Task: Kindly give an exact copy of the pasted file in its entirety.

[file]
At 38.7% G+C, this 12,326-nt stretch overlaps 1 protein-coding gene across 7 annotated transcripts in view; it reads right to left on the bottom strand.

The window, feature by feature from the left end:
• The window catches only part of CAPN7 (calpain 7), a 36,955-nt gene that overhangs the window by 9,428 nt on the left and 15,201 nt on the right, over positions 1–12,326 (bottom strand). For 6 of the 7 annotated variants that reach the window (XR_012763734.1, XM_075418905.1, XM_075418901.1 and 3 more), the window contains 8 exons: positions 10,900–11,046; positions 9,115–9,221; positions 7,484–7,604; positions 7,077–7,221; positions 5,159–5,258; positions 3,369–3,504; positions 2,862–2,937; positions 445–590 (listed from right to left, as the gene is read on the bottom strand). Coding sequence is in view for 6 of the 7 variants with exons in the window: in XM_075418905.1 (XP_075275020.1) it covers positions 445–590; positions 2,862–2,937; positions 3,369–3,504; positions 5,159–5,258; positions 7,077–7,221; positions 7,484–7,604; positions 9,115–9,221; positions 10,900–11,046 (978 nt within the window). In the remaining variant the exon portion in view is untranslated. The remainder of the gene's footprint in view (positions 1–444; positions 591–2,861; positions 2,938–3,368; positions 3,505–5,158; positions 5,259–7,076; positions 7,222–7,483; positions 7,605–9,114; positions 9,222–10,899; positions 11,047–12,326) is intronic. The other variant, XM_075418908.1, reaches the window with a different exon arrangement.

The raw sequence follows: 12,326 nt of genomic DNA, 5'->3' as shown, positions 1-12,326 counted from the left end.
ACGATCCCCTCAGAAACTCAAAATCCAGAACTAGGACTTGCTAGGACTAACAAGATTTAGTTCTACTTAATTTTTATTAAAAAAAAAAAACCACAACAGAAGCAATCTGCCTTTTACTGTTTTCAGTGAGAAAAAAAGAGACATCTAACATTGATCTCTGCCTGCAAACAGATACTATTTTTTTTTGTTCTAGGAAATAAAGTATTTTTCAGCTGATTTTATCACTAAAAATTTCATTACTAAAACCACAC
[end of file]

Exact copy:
At 38.7% G+C, this 12,326-nt stretch overlaps 1 protein-coding gene across 7 annotated transcripts in view; it reads right to left on the bottom strand.

The window, feature by feature from the left end:
• The window catches only part of CAPN7 (calpain 7), a 36,955-nt gene that overhangs the window by 9,428 nt on the left and 15,201 nt on the right, over positions 1–12,326 (bottom strand). For 6 of the 7 annotated variants that reach the window (XR_012763734.1, XM_075418905.1, XM_075418901.1 and 3 more), the window contains 8 exons: positions 10,900–11,046; positions 9,115–9,221; positions 7,484–7,604; positions 7,077–7,221; positions 5,159–5,258; positions 3,369–3,504; positions 2,862–2,937; positions 445–590 (listed from right to left, as the gene is read on the bottom strand). Coding sequence is in view for 6 of the 7 variants with exons in the window: in XM_075418905.1 (XP_075275020.1) it covers positions 445–590; positions 2,862–2,937; positions 3,369–3,504; positions 5,159–5,258; positions 7,077–7,221; positions 7,484–7,604; positions 9,115–9,221; positions 10,900–11,046 (978 nt within the window). In the remaining variant the exon portion in view is untranslated. The remainder of the gene's footprint in view (positions 1–444; positions 591–2,861; positions 2,938–3,368; positions 3,505–5,158; positions 5,259–7,076; positions 7,222–7,483; positions 7,605–9,114; positions 9,222–10,899; positions 11,047–12,326) is intronic. The other variant, XM_075418908.1, reaches the window with a different exon arrangement.

The raw sequence follows: 12,326 nt of genomic DNA, 5'->3' as shown, positions 1-12,326 counted from the left end.
ACGATCCCCTCAGAAACTCAAAATCCAGAACTAGGACTTGCTAGGACTAACAAGATTTAGTTCTACTTAATTTTTATTAAAAAAAAAAAACCACAACAGAAGCAATCTGCCTTTTACTGTTTTCAGTGAGAAAAAAAGAGACATCTAACATTGATCTCTGCCTGCAAACAGATACTATTTTTTTTTGTTCTAGGAAATAAAGTATTTTTCAGCTGATTTTATCACTAAAAATTTCATTACTAAAACCACAC